The Handbook of Massachusetts Off-Highway Vehicle Laws
The Official Off-roading Handbook of the Massachusetts Environmental Police - Web Version
Table of Contents
Children Are at Risk
Nationwide, statistics show that children under the age of 16 account for 40% of OHV accidents and fatalities. Several factors contribute to this risk.
Lack of Visual Adult Supervision
Physical Factors: A major cause of accidents among juvenile riders is riding a machine that's too large for them to handle physically.
- Leg Length: When a child stands on the footrests, the top inseam of the pants should be a minimum of three inches above the seat. While seated, the thigh should be roughly parallel to the ground.
- Foot Length: A child should be able to reach the brake by rotating the foot on the footrest.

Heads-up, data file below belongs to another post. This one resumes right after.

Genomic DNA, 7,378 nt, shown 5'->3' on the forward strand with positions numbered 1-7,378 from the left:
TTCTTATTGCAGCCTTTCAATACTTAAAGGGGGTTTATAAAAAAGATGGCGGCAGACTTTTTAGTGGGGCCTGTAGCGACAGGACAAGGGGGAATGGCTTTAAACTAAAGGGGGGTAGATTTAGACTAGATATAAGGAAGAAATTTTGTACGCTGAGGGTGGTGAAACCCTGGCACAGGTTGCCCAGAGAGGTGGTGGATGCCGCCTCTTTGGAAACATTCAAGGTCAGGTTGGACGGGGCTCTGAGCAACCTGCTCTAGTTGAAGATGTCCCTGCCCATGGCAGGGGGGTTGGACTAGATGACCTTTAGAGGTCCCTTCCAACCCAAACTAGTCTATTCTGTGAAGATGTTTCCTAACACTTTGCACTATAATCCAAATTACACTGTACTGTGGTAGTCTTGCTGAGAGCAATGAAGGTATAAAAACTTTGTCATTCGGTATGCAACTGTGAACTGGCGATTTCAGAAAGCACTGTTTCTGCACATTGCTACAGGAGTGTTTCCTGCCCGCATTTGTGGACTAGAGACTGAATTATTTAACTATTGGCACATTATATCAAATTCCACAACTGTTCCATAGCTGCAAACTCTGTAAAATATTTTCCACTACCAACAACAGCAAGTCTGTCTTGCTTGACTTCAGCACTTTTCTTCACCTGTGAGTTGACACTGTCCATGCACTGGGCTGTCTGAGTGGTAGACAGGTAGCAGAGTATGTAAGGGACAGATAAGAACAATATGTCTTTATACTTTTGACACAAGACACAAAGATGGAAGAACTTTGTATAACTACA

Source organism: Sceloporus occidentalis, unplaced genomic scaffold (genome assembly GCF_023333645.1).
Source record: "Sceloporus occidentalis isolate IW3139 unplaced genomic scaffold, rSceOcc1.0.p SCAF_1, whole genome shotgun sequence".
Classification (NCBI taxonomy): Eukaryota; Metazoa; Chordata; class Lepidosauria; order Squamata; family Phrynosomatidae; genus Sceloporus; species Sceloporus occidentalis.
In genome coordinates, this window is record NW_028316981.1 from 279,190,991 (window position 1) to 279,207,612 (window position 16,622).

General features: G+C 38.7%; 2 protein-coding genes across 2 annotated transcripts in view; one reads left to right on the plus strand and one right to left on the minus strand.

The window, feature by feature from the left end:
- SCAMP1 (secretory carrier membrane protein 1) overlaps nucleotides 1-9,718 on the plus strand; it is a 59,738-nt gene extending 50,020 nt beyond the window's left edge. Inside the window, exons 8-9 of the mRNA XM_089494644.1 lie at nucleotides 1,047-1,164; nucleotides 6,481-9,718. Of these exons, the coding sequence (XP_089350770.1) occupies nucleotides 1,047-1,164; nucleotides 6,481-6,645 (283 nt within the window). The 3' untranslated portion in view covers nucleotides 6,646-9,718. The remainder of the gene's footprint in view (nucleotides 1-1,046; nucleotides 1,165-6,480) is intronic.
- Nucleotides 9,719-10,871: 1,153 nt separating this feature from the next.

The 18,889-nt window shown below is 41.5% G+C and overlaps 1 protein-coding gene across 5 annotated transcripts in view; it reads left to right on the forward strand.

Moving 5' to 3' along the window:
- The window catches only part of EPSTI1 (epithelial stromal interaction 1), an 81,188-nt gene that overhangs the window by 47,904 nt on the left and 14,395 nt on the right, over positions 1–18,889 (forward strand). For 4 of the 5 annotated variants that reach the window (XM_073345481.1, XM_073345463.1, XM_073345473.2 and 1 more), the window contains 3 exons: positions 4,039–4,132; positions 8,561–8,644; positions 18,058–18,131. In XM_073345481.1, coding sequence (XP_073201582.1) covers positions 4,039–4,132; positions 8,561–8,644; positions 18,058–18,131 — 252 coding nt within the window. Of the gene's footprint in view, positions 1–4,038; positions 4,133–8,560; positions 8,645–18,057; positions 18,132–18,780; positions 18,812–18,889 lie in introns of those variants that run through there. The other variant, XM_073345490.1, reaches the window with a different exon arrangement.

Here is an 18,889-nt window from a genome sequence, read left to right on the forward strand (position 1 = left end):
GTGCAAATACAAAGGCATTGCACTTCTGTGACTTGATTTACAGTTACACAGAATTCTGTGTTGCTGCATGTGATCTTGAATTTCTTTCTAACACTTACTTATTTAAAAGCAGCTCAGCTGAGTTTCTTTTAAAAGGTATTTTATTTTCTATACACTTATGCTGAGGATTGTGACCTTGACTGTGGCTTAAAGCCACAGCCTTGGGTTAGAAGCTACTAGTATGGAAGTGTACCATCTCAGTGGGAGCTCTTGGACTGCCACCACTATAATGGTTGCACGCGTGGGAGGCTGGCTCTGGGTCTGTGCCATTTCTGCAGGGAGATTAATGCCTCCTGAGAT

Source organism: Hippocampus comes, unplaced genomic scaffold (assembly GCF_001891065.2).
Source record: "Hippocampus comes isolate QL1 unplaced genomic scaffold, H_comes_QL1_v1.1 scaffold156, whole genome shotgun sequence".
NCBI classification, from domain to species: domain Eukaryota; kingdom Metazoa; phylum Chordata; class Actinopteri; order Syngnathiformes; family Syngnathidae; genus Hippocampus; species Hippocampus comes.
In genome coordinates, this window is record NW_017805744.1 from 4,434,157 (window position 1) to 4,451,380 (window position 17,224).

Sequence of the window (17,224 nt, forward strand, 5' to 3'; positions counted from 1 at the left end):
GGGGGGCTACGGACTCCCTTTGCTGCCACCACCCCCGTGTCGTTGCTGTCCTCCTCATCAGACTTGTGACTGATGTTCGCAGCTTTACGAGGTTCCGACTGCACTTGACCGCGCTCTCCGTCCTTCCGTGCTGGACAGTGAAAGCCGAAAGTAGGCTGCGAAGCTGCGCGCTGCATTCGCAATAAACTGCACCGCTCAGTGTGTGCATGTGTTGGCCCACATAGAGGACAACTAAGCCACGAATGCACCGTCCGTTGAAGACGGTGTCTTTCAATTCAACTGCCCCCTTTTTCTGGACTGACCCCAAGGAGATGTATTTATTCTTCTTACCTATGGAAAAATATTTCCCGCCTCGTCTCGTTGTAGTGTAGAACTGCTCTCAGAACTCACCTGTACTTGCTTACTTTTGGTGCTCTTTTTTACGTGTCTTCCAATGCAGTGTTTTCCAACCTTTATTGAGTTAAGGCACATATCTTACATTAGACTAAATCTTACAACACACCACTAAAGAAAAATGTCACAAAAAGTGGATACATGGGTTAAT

- Arm Length: When seated on the machine, a child's arms should be long enough to:
- Turn the handlebars and maintain a firm grip.
- Operate the throttle comfortably.
- Operate the brake lever.
- Strength: A child must have the strength to operate the controls properly.
Perceptual, Motor, and Maturity Factors: Children up to age 16 are at risk when operating OHVs because they:
- Perceive distances to be greater than what they actually are.
- Have a shorter attention span than adults.
- React more slowly than adults.
- Take more risks—particularly males—and perceive less danger in those risks than adults.
- Try to imitate more complex maneuvers of parents or older friends.